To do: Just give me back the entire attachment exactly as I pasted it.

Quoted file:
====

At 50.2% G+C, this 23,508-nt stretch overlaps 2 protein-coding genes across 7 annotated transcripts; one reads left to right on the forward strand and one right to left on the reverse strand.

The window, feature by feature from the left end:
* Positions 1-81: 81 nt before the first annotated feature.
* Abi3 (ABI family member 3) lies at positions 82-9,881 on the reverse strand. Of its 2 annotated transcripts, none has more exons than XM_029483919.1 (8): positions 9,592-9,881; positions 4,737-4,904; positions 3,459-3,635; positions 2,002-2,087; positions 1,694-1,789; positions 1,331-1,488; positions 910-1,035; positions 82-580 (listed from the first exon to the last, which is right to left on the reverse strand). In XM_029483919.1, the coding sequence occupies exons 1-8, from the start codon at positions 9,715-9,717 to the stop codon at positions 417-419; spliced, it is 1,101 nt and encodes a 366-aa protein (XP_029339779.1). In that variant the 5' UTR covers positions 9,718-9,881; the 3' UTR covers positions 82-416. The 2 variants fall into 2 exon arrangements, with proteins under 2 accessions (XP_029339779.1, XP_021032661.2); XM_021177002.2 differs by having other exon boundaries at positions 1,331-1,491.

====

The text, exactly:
At 50.2% G+C, this 23,508-nt stretch overlaps 2 protein-coding genes across 7 annotated transcripts; one reads left to right on the forward strand and one right to left on the reverse strand.

The window, feature by feature from the left end:
* Positions 1-81: 81 nt before the first annotated feature.
* Abi3 (ABI family member 3) lies at positions 82-9,881 on the reverse strand. Of its 2 annotated transcripts, none has more exons than XM_029483919.1 (8): positions 9,592-9,881; positions 4,737-4,904; positions 3,459-3,635; positions 2,002-2,087; positions 1,694-1,789; positions 1,331-1,488; positions 910-1,035; positions 82-580 (listed from the first exon to the last, which is right to left on the reverse strand). In XM_029483919.1, the coding sequence occupies exons 1-8, from the start codon at positions 9,715-9,717 to the stop codon at positions 417-419; spliced, it is 1,101 nt and encodes a 366-aa protein (XP_029339779.1). In that variant the 5' UTR covers positions 9,718-9,881; the 3' UTR covers positions 82-416. The 2 variants fall into 2 exon arrangements, with proteins under 2 accessions (XP_029339779.1, XP_021032661.2); XM_021177002.2 differs by having other exon boundaries at positions 1,331-1,491.